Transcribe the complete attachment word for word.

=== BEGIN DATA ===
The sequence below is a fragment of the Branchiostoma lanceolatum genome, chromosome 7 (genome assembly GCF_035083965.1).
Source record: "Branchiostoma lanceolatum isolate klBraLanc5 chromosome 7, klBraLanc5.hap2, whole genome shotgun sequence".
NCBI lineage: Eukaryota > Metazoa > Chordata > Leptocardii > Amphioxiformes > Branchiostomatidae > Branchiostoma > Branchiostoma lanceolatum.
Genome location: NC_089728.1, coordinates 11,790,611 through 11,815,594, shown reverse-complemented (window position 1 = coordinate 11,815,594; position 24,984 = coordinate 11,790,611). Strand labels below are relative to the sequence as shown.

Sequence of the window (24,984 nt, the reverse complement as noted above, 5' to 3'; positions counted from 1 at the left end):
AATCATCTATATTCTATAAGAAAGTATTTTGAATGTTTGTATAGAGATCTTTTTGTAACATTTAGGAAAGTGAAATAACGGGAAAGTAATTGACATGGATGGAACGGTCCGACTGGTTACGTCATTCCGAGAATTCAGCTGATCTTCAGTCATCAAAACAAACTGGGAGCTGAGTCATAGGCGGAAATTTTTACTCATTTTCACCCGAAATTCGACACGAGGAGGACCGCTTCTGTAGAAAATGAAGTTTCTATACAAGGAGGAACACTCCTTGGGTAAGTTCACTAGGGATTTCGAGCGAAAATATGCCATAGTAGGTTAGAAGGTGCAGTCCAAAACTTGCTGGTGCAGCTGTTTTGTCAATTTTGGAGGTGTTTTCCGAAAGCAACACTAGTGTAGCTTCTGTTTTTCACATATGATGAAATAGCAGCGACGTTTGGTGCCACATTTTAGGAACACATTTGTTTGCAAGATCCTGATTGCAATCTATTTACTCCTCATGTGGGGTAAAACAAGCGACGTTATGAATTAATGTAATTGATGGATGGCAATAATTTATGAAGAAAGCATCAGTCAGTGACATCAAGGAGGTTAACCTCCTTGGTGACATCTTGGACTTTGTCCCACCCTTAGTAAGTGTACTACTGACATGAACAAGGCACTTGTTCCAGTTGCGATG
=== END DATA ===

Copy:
The sequence below is a fragment of the Branchiostoma lanceolatum genome, chromosome 7 (genome assembly GCF_035083965.1).
Source record: "Branchiostoma lanceolatum isolate klBraLanc5 chromosome 7, klBraLanc5.hap2, whole genome shotgun sequence".
NCBI lineage: Eukaryota > Metazoa > Chordata > Leptocardii > Amphioxiformes > Branchiostomatidae > Branchiostoma > Branchiostoma lanceolatum.
Genome location: NC_089728.1, coordinates 11,790,611 through 11,815,594, shown reverse-complemented (window position 1 = coordinate 11,815,594; position 24,984 = coordinate 11,790,611). Strand labels below are relative to the sequence as shown.

Sequence of the window (24,984 nt, the reverse complement as noted above, 5' to 3'; positions counted from 1 at the left end):
AATCATCTATATTCTATAAGAAAGTATTTTGAATGTTTGTATAGAGATCTTTTTGTAACATTTAGGAAAGTGAAATAACGGGAAAGTAATTGACATGGATGGAACGGTCCGACTGGTTACGTCATTCCGAGAATTCAGCTGATCTTCAGTCATCAAAACAAACTGGGAGCTGAGTCATAGGCGGAAATTTTTACTCATTTTCACCCGAAATTCGACACGAGGAGGACCGCTTCTGTAGAAAATGAAGTTTCTATACAAGGAGGAACACTCCTTGGGTAAGTTCACTAGGGATTTCGAGCGAAAATATGCCATAGTAGGTTAGAAGGTGCAGTCCAAAACTTGCTGGTGCAGCTGTTTTGTCAATTTTGGAGGTGTTTTCCGAAAGCAACACTAGTGTAGCTTCTGTTTTTCACATATGATGAAATAGCAGCGACGTTTGGTGCCACATTTTAGGAACACATTTGTTTGCAAGATCCTGATTGCAATCTATTTACTCCTCATGTGGGGTAAAACAAGCGACGTTATGAATTAATGTAATTGATGGATGGCAATAATTTATGAAGAAAGCATCAGTCAGTGACATCAAGGAGGTTAACCTCCTTGGTGACATCTTGGACTTTGTCCCACCCTTAGTAAGTGTACTACTGACATGAACAAGGCACTTGTTCCAGTTGCGATG